Cave of Outlaws

Cave of Outlaws is a 1951 Technicolor Western film directed by William Castle and starring Macdonald Carey and Alexis Smith.[1][2][3] It was also known as The Cave.

Cave of Outlaws
Directed byWilliam Castle
Produced byLeonard Goldstein
Screenplay byElizabeth Wilson
Story byElizabeth Wilson
StarringMacdonald Carey
Alexis Smith
CinematographyIrving Glassberg
Edited byEdward Curtiss
Universal Pictures
Distributed byUniversal Pictures
Release date
  • November 1951 (1951-11) (United States)
Running time
76 minutes
CountryUnited States


In 1880, Pete Carver is part of a gang that robs a train of gold. They flee to a cave, where a posse chases and kills all of them except Pete, who insists he does not know where the gold is. Pete is sent to prison. Fifteen years later, Pete is let out of prison. He is tracked by Wells Fargo agent Dobbs who believe Pete will go and find the gold.



The film was based on original story by Elizabeth Wilson of Arizona. She also wrote the script. Filming was to have begun in February 1951 with Howard Duff in the lead.[4] Duff injured his leg and was replaced by MacDonald Carey. The start date was pushed back to 26 March 1951.[5]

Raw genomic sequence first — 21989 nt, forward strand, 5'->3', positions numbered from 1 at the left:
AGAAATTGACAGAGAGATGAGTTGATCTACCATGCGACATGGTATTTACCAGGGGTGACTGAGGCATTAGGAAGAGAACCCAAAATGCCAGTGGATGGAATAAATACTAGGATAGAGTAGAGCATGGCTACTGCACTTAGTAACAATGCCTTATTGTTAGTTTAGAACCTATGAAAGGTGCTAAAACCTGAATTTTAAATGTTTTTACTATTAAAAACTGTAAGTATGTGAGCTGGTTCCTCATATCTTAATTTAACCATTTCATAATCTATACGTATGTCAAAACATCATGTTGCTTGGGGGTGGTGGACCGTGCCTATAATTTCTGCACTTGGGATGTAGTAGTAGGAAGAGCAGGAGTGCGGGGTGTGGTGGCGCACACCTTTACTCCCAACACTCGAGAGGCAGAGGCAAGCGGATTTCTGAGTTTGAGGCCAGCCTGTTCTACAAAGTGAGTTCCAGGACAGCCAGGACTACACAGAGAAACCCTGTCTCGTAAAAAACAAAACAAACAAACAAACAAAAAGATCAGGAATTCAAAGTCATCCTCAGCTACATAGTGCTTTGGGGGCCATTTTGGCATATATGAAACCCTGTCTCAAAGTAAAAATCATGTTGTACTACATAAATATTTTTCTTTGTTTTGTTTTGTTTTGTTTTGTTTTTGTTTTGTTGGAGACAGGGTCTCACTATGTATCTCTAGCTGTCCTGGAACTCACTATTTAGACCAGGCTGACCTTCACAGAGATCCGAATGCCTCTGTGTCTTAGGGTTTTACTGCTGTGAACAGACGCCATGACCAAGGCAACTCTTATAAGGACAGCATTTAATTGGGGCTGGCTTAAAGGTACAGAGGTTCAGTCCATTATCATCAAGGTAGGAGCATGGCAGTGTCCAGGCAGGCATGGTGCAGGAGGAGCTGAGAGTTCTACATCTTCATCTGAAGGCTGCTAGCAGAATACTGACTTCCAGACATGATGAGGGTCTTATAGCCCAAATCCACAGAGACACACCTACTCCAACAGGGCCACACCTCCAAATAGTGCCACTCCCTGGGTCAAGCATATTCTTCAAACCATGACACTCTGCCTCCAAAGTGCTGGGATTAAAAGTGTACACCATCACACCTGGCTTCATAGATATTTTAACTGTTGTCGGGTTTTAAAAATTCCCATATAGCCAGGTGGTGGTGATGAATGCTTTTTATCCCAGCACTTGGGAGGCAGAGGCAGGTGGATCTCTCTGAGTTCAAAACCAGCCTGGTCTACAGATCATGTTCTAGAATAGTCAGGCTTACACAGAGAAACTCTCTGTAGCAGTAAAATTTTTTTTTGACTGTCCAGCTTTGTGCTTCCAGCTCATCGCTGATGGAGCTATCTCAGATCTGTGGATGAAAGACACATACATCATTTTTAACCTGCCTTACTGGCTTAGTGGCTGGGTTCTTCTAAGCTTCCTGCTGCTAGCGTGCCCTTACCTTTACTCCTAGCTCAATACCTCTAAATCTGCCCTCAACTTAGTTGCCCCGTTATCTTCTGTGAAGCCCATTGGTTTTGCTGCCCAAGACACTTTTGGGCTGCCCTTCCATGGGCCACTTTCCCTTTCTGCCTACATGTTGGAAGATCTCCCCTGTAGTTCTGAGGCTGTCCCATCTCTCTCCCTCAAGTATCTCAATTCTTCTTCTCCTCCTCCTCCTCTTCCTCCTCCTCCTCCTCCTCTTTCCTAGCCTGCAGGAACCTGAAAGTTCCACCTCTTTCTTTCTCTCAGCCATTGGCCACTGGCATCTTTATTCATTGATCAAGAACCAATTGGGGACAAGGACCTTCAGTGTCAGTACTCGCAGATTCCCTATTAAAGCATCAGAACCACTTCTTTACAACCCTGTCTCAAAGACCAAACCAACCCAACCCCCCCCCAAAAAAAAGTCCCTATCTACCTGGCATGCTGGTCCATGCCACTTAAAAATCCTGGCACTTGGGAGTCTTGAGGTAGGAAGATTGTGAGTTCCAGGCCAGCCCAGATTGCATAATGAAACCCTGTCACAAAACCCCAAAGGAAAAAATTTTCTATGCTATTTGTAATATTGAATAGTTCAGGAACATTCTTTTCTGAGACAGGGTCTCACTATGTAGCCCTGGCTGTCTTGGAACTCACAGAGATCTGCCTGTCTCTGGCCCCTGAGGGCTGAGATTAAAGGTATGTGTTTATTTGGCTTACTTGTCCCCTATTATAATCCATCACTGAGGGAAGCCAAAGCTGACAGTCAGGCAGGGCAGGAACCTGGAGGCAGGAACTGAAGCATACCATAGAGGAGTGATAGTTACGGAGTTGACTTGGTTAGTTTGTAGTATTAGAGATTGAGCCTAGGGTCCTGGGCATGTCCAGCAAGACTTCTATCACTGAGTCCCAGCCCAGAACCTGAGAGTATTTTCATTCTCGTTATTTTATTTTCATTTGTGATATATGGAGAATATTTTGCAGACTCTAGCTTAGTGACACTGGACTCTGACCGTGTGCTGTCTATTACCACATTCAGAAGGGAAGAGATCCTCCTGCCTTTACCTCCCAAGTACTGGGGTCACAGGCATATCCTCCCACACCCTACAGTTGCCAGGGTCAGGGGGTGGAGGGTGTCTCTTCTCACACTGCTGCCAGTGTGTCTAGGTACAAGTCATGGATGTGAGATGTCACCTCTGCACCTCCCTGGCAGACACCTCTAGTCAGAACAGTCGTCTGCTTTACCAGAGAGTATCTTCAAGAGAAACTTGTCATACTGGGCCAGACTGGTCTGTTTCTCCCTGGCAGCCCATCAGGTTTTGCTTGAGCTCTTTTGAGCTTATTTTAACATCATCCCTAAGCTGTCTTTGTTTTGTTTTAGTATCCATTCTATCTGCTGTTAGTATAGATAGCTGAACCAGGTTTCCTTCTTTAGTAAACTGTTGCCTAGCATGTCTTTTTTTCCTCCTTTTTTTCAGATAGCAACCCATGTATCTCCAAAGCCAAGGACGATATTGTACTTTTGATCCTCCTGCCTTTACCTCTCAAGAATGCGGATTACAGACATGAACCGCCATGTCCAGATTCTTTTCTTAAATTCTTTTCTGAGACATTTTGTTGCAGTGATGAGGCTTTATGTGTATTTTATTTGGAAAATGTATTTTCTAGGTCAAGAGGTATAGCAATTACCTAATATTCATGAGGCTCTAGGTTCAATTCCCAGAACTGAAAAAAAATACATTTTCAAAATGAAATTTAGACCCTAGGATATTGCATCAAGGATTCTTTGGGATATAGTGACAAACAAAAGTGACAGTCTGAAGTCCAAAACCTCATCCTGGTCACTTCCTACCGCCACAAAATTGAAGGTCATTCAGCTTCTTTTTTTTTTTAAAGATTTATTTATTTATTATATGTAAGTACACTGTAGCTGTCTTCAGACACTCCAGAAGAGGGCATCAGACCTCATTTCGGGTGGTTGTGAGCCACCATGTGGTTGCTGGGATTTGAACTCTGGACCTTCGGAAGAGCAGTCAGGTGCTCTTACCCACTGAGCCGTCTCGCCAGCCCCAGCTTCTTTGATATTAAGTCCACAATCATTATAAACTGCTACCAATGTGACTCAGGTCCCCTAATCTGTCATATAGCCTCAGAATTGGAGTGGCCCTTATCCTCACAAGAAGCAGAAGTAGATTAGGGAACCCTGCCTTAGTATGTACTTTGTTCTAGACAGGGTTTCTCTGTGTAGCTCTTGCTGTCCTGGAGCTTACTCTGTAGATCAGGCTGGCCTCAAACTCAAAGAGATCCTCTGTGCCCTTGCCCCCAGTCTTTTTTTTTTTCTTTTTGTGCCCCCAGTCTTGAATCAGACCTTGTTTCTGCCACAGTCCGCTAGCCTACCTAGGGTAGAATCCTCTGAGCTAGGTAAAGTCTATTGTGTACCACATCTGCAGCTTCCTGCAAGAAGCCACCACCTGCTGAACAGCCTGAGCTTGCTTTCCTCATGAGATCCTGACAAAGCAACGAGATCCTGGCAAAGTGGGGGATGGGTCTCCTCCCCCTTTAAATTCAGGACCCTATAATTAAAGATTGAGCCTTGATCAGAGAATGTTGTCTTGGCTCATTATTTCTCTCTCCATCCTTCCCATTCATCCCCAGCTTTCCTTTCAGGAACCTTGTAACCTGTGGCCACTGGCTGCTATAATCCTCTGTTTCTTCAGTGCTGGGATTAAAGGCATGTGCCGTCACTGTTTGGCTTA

The cave scenes were shot at the Carlsbad Caverns National Park in New Mexico in April. The caves remained open to the general public during the day and the unit filmed at night.[6]


  1. "Cave of Outlaws (1951)". British Film Institute. Retrieved 27 November 2017.
  2. CAVE OF OUTLAWS. (1951, Monthly Film Bulletin, 18, 375. Retrieved from
  3. CAVE OF OUTLAWS (universal-international-G.F.D.). (1951, Dec 22). Picture show, 57, 10. Retrieved from
  4. By THOMAS F BRADY Special to The New York Times. (1951, Feb 09). HOWARD DUFF GETS LEAD ROLE IN 'CAVE'. New York Times (1923-Current File) Retrieved from
  5. By THOMAS F BRADY Special to The New York Times. (1951, Mar 05). JEAN SIMMONS SET FOR R.K.O. VENTURE. New York Times (1923-Current File) Retrieved from
  6. By THOMAS F BRADY Special to The New York Times. (1951, Apr 07). MAYER IS REPORTED LEAVING FILM POST. New York Times (1923-Current File) Retrieved from

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